Autism and the Community
Our kids do interact within the community.
How do our kids interact within the community?
What about their neighborhood?
I have read stories about neighborhoods that complain about a child with autism.
A few of these stories report that neighbors even go so far as to pressure the family to leave.
I have also read (way too many) stories about bullying people with autism.
What is it about being in the community and people on the autism spectrum?
Community interactions are never easy for our kids. They have a natural tendency to struggle with all interactions let alone ones in a public space, within the community, or even with peers.
It takes our kids a long time to learn how to interact within the community.
They actually have to learn the skill of interactions, which means to learn what’s appropriate and what’s not.
fThey have to learn how to talk to people within the community, as well as a modicum of certain behaviors that are reasonably acceptable.
What about my son?
My son began a social skills class at age three. We were encouraged to do this with him, even at a very young age. We were told that kids on the spectrum develop these skills later in life.
To this day, he’s still working on how to interact within the community.
He attends the teen version of the social skill class called a Teen Club.
The Teen Club meets twice a week. It’s a group situation where on a weeknight the teens and facilitators plan outings. They have speakers and also do projects.
On the second day of the week, always a Saturday, the Teen Club meets in the community.
They go to malls, take the train, volunteer at places, take tours, have socials, play board games or sports, and learn other important skills as they go out into the community. They are organized in small groups of four to six and always supervised by a facilitator.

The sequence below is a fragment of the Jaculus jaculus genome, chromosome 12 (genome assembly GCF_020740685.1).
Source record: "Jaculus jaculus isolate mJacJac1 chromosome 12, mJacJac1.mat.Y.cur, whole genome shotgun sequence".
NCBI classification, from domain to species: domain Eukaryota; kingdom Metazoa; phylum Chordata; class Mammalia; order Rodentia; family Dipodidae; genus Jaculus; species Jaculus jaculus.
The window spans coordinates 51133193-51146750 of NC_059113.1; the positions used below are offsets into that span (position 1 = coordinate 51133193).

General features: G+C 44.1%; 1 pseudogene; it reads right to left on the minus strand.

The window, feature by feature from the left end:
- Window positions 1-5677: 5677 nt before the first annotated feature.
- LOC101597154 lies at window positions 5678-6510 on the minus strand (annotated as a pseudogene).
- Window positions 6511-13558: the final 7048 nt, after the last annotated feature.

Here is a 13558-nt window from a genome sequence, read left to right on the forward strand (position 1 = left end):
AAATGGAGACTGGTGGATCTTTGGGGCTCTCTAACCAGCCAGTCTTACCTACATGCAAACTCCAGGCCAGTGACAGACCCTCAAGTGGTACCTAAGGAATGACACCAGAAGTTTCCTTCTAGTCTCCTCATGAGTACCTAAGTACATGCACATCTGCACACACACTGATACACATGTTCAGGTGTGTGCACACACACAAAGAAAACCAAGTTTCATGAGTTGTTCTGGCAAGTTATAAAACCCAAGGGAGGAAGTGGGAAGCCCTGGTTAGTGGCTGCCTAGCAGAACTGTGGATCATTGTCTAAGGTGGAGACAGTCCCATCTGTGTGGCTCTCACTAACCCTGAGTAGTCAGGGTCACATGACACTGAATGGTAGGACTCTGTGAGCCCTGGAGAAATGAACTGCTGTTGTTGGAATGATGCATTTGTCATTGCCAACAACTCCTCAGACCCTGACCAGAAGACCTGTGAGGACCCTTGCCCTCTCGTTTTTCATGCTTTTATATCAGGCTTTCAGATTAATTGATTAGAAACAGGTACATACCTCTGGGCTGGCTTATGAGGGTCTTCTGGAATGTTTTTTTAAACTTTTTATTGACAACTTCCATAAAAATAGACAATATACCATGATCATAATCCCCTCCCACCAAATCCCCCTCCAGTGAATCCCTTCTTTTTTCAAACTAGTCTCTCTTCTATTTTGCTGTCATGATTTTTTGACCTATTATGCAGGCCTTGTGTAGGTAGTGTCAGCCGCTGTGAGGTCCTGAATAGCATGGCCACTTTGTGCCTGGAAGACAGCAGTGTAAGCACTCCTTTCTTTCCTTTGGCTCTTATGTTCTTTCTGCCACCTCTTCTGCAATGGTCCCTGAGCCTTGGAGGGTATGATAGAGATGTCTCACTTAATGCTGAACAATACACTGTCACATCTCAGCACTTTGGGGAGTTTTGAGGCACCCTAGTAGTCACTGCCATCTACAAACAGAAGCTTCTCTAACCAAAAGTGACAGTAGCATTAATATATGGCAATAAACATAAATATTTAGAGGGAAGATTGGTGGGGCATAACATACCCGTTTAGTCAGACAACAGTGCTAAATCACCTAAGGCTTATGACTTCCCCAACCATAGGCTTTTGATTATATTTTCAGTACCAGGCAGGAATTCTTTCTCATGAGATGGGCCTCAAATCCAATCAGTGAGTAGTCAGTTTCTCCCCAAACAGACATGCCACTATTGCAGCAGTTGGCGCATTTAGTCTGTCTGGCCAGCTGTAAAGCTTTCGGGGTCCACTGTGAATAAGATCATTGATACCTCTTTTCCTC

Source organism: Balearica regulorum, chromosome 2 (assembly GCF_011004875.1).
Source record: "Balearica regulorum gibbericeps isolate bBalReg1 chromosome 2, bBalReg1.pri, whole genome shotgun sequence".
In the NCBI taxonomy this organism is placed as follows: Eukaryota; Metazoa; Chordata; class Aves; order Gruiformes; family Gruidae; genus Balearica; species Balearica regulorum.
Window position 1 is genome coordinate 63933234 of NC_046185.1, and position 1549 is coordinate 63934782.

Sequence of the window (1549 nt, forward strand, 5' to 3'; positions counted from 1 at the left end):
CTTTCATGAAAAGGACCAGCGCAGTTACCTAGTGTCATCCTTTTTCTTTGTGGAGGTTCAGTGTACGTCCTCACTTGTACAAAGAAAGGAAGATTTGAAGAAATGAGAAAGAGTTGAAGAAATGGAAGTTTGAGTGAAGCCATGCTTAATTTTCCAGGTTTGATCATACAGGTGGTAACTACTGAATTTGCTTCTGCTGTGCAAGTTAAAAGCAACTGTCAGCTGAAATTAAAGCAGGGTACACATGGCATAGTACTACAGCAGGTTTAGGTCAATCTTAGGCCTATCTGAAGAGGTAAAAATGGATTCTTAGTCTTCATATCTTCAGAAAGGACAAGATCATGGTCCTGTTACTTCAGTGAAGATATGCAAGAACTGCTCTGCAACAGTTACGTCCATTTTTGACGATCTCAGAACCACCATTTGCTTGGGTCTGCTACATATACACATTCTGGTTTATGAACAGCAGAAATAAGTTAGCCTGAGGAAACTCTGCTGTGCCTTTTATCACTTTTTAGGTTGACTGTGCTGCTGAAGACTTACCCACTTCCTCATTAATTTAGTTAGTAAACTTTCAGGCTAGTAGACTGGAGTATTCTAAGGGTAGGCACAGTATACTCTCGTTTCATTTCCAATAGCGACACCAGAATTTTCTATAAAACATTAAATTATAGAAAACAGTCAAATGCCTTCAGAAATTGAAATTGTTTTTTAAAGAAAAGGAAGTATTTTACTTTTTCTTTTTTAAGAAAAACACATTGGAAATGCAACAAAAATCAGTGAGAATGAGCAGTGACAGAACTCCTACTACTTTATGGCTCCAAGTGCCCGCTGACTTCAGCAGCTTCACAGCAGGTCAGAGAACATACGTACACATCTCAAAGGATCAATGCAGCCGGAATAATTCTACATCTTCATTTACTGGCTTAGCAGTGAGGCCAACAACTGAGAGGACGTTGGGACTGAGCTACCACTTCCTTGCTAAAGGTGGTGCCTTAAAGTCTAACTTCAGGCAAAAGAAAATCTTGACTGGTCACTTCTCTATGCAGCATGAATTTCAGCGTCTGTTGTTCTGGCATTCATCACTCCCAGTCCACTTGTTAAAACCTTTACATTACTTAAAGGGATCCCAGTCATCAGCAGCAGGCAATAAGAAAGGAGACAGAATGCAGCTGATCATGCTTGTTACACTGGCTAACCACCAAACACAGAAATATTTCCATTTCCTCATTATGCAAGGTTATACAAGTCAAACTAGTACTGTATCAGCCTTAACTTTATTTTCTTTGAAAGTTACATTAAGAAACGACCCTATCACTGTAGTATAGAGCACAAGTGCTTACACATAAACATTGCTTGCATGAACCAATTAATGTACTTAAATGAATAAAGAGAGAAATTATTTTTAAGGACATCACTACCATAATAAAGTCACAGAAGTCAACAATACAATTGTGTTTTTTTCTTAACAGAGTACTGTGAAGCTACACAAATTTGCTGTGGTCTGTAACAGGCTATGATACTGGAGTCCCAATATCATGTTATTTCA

What about close to home?
Another example of how a child on the spectrum interacts within the community is how our son behaves within our own neighborhood.
My son likes to go on his scooter. He’ll ride it on the driveway, or sometimes go down to the street.
Our house is within close proximity of our neighbors. Our driveway is situated in such a way that is angles down a hill along the length of the home right next door.
In a nutshell, we live almost on top of a few of our neighbors.
The scooter noise
When my son rides his scooter, he sometimes self-talks. And, he’s not always quiet about it.
I have often had to go outside and point out to him that he’s being a bit loud. I say that we live close to our neighbors and we need to respect some sense of a “quiet” neighborhood.
We need to do our reasonably part, at least.
For the most part, I think if you ask our neighbors, I don’t think they’d say he’s that noisy.
However, I do take it upon myself to point things like that out in order to instruct.
I have to teach him how to live around other people.
He’ll most like live on his own someday and he needs to learn how to be respectful.
This is how we’ve chosen to help our son learn how to interact responsibly within the community. Learn the skills that he’ll need. For the most part, his social interacts “out there” have been a success.
Autism and the Community.
Here’s an interesting read not only on autism within a community but the challenges and deficits of having autism-only schools relating to how our kids eventually go out into the community from either environment:
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